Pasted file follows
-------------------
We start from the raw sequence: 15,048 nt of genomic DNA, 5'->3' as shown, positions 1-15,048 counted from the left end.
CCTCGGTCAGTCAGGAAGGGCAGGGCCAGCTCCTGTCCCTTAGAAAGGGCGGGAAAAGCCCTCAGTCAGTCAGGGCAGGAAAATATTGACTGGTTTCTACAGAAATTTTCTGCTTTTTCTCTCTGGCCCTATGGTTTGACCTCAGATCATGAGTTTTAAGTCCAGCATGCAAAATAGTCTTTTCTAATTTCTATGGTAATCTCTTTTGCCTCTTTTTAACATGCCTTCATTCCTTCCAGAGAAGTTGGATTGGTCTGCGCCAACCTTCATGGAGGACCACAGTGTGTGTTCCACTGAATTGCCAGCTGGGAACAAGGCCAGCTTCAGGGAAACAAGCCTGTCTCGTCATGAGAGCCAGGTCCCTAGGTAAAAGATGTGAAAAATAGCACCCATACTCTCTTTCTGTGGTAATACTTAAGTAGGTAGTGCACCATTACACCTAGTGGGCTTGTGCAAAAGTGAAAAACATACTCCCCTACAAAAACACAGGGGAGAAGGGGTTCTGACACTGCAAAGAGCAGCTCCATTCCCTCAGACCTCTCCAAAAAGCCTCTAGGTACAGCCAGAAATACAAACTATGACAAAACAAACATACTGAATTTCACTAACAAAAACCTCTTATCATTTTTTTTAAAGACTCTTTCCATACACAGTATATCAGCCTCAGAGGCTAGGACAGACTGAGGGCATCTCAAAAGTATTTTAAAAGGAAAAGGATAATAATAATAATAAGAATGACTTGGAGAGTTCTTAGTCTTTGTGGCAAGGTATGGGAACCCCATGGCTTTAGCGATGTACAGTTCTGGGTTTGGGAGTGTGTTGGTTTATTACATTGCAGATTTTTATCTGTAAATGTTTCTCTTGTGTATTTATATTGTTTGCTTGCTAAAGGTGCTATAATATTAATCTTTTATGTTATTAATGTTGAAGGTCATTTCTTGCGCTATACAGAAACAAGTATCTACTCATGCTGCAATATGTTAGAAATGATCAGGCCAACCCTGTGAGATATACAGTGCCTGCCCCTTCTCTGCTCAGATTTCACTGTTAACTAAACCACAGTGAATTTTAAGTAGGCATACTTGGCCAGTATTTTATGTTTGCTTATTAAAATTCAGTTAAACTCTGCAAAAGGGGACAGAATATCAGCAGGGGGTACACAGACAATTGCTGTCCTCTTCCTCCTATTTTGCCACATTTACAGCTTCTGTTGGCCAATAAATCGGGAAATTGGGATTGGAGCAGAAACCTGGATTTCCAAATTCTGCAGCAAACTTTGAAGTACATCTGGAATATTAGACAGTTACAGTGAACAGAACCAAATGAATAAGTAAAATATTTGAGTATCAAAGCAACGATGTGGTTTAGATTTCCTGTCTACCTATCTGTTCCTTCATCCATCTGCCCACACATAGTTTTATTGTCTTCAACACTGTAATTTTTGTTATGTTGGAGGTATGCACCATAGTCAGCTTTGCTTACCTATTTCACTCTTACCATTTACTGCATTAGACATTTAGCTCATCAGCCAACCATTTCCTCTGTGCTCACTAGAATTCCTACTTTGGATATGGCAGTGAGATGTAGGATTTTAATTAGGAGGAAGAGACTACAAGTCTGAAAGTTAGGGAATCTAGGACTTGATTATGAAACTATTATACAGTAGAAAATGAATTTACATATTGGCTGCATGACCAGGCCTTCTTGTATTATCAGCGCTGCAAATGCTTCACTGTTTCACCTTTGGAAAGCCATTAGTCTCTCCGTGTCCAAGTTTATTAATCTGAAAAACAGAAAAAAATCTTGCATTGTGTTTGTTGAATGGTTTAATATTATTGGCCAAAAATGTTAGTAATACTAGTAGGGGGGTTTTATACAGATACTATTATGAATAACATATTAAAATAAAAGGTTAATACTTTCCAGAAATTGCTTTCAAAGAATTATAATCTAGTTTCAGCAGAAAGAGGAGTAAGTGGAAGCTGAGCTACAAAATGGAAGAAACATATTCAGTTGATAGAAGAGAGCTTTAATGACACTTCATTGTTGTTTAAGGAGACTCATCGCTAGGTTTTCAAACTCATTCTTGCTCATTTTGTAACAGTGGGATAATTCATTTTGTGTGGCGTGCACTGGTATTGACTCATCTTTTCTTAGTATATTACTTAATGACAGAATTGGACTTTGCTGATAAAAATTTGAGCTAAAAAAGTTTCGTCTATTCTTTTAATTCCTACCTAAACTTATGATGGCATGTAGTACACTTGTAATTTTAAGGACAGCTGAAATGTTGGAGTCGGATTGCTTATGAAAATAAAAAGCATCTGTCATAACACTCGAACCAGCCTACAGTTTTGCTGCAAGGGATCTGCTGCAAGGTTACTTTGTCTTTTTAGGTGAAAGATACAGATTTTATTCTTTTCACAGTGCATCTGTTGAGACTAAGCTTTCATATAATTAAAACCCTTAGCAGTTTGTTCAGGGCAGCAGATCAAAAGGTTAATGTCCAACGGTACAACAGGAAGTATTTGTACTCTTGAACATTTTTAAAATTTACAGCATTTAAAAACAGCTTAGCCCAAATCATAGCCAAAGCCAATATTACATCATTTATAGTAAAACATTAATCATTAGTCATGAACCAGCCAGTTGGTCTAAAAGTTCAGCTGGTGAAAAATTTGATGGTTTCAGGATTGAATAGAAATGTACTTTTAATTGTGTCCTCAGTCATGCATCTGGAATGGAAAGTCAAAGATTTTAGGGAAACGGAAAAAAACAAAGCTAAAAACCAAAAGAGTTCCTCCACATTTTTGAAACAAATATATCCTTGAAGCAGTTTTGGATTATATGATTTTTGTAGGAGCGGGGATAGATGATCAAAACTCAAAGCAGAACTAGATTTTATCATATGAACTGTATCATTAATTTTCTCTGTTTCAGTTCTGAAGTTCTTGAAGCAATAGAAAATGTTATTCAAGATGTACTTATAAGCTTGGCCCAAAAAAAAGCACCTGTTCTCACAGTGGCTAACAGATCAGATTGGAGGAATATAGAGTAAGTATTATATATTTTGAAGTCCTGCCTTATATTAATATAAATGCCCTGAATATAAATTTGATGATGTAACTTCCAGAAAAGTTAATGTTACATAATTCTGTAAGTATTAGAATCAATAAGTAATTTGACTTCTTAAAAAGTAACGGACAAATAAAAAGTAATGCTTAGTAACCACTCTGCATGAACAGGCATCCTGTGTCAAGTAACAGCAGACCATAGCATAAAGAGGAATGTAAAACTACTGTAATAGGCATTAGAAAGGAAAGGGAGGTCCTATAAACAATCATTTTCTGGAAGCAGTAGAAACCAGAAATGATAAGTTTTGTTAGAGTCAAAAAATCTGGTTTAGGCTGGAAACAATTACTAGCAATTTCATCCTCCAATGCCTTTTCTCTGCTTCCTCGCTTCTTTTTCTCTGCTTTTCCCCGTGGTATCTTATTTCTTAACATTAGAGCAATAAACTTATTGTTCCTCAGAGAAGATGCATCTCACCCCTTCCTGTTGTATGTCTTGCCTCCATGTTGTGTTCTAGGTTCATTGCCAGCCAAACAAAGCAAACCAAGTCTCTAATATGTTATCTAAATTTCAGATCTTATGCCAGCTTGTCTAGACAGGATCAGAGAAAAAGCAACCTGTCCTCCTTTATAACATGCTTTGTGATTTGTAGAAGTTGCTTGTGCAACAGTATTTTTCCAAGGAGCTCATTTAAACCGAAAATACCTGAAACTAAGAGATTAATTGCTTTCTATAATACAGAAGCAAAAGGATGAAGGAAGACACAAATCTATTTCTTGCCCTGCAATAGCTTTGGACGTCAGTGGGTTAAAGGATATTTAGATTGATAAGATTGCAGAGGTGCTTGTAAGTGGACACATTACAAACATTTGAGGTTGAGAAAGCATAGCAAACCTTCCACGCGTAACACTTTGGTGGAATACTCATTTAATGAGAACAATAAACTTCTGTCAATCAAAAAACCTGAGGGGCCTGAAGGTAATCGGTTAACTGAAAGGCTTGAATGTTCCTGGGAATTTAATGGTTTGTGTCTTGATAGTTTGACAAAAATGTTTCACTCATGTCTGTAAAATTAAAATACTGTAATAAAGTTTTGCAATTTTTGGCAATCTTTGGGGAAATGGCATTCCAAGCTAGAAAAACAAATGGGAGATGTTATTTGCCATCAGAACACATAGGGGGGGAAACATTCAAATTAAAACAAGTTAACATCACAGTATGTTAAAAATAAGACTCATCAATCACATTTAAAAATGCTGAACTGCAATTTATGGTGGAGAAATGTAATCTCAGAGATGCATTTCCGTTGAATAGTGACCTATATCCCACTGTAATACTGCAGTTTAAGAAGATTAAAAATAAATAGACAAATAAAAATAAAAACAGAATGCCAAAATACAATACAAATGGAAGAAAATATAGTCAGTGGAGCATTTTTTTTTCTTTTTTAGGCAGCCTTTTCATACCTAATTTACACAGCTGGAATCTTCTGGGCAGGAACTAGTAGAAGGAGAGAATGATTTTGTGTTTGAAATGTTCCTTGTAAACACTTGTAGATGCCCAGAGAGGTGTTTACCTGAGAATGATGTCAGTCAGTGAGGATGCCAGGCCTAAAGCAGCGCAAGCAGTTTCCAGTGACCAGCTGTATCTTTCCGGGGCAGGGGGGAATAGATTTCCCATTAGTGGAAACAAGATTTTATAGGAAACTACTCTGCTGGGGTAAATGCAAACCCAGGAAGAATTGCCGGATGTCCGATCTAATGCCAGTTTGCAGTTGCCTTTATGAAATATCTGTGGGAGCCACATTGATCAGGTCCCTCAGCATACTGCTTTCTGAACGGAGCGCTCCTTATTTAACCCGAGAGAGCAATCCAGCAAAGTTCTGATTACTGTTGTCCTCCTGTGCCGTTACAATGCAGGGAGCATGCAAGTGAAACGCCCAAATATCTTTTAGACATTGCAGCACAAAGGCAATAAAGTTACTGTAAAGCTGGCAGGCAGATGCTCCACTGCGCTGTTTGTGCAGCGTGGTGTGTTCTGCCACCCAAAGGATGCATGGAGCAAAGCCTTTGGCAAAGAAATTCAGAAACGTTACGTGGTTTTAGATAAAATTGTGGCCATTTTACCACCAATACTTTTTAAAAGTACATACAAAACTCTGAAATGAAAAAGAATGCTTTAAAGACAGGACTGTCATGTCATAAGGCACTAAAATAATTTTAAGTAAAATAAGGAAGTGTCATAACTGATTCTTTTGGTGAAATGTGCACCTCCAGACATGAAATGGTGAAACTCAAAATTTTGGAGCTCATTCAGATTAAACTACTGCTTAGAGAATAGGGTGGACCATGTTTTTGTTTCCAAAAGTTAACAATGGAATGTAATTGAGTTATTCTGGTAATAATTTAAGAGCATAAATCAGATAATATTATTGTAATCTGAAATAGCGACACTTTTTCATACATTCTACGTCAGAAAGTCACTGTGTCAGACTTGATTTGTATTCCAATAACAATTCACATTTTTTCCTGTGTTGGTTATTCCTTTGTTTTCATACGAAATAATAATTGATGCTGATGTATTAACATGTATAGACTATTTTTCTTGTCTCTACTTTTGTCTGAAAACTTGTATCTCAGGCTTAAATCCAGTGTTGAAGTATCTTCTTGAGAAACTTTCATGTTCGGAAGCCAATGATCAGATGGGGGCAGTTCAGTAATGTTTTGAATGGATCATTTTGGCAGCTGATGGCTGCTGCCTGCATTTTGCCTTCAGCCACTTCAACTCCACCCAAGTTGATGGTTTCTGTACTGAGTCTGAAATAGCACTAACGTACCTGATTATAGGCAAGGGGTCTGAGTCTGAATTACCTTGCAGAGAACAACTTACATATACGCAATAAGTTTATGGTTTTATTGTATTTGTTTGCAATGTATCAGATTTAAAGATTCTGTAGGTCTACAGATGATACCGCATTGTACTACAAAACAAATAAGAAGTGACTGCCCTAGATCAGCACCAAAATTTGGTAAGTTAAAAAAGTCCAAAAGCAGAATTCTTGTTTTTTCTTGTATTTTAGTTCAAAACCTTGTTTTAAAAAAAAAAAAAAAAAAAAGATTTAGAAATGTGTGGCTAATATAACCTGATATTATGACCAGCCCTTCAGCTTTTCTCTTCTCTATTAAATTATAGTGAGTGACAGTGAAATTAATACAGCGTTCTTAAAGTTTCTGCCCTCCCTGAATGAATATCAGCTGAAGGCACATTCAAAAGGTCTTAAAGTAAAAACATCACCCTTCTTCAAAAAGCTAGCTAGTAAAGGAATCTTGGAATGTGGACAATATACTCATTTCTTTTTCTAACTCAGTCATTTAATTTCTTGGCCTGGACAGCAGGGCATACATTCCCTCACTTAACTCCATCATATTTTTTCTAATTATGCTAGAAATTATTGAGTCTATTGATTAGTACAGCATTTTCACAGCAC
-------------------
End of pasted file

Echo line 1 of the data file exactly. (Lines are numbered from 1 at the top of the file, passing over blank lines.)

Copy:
We start from the raw sequence: 15,048 nt of genomic DNA, 5'->3' as shown, positions 1-15,048 counted from the left end.